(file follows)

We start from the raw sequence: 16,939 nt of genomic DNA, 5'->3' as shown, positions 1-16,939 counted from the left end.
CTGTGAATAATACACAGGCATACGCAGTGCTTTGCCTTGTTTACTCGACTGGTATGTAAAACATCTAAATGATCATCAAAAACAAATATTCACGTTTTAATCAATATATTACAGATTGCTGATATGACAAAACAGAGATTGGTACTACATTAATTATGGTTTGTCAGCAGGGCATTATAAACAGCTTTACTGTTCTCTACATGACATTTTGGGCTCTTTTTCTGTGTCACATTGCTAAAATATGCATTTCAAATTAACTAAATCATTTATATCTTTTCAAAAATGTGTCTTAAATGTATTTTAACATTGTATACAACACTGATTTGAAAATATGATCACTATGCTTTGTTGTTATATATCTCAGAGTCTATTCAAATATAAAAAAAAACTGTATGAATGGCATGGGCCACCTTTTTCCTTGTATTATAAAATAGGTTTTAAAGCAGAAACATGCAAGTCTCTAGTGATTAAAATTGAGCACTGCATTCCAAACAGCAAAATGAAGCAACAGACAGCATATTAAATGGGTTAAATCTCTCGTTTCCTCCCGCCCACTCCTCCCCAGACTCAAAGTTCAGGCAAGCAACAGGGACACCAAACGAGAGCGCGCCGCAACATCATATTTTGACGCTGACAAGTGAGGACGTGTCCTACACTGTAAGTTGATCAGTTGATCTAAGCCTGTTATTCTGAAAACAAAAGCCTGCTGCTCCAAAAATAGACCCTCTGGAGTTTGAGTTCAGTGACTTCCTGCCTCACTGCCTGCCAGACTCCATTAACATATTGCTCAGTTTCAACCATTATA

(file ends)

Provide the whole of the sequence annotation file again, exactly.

We start from the raw sequence: 16,939 nt of genomic DNA, 5'->3' as shown, positions 1-16,939 counted from the left end.
CTGTGAATAATACACAGGCATACGCAGTGCTTTGCCTTGTTTACTCGACTGGTATGTAAAACATCTAAATGATCATCAAAAACAAATATTCACGTTTTAATCAATATATTACAGATTGCTGATATGACAAAACAGAGATTGGTACTACATTAATTATGGTTTGTCAGCAGGGCATTATAAACAGCTTTACTGTTCTCTACATGACATTTTGGGCTCTTTTTCTGTGTCACATTGCTAAAATATGCATTTCAAATTAACTAAATCATTTATATCTTTTCAAAAATGTGTCTTAAATGTATTTTAACATTGTATACAACACTGATTTGAAAATATGATCACTATGCTTTGTTGTTATATATCTCAGAGTCTATTCAAATATAAAAAAAAACTGTATGAATGGCATGGGCCACCTTTTTCCTTGTATTATAAAATAGGTTTTAAAGCAGAAACATGCAAGTCTCTAGTGATTAAAATTGAGCACTGCATTCCAAACAGCAAAATGAAGCAACAGACAGCATATTAAATGGGTTAAATCTCTCGTTTCCTCCCGCCCACTCCTCCCCAGACTCAAAGTTCAGGCAAGCAACAGGGACACCAAACGAGAGCGCGCCGCAACATCATATTTTGACGCTGACAAGTGAGGACGTGTCCTACACTGTAAGTTGATCAGTTGATCTAAGCCTGTTATTCTGAAAACAAAAGCCTGCTGCTCCAAAAATAGACCCTCTGGAGTTTGAGTTCAGTGACTTCCTGCCTCACTGCCTGCCAGACTCCATTAACATATTGCTCAGTTTCAACCATTATA